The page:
To summarize the functionality of the audio decoder 200, the audio decoder 200 is configured to receive a bitrate-efficiently-encoded frequency-domain audio representation 222 and to obtain a decoded frequency-domain audio representation on the basis thereof. In the arithmetic decoder 230, which is used for obtaining the decoded frequency-domain audio representation 232 on the basis of the encoded frequency-domain audio representation 222, a probability of different combinations of values of the most-significant bit-plane of adjacent spectral values is exploited by using an arithmetic decoder 280, which is configured to apply a cumulative-frequencies-table. In other words, statistic dependencies between spectral values are exploited by selecting different cumulative-frequencies-tables out of a set comprising 96 different cumulative-frequencies-tables in dependence on a state index 298, which is obtained by observing the previously-computed decoded spectral values.

It should be noted that the state tracker 299 may be identical to, or may take the functionality of, the state tracker 826, the state tracker 1126, or the state tracker 1326. The cumulative-frequencies-table selector 296 may be identical to, or may take the functionality of, the mapping rule selector 828, the mapping rule selector 1128, or the mapping rule selector 1328. The most significant bit-plane determinator 284 may be identical to, or may take the functionality of, the spectral value determinator 824.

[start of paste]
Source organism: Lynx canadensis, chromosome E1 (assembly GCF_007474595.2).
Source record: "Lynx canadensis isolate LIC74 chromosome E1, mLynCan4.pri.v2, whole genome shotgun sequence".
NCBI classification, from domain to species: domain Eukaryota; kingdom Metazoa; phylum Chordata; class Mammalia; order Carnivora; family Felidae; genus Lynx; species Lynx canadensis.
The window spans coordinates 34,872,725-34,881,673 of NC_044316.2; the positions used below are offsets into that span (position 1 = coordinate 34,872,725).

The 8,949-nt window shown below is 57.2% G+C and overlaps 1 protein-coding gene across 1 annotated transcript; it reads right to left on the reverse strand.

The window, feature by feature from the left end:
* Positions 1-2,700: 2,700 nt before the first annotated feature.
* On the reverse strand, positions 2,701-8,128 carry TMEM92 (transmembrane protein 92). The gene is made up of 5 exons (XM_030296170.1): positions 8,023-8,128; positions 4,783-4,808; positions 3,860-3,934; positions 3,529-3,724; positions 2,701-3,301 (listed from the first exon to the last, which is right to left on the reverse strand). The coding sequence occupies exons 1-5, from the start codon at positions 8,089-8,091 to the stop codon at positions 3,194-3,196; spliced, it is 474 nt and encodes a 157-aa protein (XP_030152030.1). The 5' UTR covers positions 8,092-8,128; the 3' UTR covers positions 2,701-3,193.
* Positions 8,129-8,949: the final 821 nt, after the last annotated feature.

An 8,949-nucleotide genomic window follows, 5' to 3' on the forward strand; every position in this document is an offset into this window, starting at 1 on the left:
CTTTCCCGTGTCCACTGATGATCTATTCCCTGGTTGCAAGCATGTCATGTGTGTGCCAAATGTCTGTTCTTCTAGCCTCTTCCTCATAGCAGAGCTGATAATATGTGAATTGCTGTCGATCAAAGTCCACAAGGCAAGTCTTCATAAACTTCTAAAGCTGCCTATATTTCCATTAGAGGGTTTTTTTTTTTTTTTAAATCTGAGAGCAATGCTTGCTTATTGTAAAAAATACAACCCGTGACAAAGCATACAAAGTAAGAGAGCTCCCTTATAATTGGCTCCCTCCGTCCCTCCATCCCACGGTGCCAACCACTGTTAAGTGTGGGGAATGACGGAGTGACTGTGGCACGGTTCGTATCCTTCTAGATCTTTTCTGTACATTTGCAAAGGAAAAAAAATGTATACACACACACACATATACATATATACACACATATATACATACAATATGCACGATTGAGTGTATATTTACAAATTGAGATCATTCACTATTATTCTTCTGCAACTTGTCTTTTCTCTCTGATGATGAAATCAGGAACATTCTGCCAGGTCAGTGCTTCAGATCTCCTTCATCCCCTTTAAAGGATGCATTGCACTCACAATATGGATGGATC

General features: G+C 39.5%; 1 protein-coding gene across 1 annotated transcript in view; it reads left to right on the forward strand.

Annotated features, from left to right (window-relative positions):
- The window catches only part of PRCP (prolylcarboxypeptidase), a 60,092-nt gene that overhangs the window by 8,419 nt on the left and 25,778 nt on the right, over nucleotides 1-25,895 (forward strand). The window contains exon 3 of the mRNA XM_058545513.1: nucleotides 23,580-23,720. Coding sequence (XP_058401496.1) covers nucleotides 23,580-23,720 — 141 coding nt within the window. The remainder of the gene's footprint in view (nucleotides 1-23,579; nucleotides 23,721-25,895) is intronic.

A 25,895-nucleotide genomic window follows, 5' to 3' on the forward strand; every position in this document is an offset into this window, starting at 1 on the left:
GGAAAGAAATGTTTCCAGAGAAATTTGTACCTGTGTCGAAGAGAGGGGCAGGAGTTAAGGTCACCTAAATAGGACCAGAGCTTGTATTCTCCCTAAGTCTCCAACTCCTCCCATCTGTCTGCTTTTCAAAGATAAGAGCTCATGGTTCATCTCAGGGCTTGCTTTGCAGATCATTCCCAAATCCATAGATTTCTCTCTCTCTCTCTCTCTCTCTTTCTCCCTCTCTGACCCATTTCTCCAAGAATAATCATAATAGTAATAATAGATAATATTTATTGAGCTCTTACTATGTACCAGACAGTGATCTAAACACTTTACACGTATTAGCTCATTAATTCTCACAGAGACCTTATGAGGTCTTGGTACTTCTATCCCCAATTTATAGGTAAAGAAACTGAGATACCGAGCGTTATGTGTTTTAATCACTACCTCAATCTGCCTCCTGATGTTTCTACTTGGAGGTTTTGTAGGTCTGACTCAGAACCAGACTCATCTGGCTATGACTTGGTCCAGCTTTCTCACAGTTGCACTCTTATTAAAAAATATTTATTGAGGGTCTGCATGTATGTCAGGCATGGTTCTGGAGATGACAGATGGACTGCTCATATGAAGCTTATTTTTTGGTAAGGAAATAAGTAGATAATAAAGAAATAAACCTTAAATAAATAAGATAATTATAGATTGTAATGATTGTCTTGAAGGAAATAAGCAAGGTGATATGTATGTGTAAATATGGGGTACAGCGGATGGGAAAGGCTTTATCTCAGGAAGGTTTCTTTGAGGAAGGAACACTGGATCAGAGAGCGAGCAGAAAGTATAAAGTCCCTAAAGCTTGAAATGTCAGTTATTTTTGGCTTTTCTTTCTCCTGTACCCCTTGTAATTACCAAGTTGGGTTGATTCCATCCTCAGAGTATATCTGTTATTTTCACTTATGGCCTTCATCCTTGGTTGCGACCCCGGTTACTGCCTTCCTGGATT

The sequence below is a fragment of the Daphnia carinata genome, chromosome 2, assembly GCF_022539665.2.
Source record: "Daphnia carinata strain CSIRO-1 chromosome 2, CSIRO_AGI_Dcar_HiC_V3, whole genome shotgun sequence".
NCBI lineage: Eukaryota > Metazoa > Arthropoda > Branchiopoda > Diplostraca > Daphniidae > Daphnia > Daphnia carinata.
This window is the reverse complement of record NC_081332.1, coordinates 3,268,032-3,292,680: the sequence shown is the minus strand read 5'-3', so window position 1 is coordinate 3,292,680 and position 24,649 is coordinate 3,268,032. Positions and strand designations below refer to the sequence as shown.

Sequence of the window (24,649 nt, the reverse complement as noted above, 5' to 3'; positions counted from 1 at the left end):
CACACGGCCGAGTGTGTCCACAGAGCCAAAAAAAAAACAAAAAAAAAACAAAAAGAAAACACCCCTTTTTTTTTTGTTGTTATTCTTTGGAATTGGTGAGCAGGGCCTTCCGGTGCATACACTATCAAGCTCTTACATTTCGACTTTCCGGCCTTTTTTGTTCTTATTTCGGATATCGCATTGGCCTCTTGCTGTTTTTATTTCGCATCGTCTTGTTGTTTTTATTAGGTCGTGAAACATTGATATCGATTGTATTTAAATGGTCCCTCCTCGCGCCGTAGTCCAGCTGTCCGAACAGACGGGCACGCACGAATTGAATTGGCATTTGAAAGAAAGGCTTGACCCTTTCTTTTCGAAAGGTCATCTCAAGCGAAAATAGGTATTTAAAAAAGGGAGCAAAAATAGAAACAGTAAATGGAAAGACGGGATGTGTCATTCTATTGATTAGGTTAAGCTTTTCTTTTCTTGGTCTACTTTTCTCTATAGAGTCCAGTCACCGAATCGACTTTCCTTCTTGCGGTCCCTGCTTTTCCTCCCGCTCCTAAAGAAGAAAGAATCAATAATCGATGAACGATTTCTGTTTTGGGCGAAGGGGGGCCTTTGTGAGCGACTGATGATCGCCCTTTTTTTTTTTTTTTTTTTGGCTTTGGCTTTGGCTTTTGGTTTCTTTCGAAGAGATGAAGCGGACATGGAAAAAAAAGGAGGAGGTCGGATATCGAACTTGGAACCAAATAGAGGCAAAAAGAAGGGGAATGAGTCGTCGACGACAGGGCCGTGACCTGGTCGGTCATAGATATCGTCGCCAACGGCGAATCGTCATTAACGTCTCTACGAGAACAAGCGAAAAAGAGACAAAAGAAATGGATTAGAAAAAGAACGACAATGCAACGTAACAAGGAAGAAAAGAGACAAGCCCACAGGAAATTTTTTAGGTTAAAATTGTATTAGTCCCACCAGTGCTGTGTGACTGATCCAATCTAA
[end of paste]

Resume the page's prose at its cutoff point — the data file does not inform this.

10. Overview of the Tool of Spectral Noiseless Coding

In the following, details regarding the encoding and decoding algorithm, which is performed, for example, by the arithmetic encoder 170 and the arithmetic decoder 230, will be explained.

Focus is placed on the description of the decoding algorithm. It should be noted, however, that a corresponding encoding algorithm can be performed in accordance with the teachings of the decoding algorithm, wherein mappings between encoded and decoded spectral values are inversed, and wherein the computation of the mapping rule index value is substantially identical. In an encoder, the encoded spectral values take over the place of the decoded spectral values. Also, the spectral values to be encoded take over the place of the spectral values to be decoded.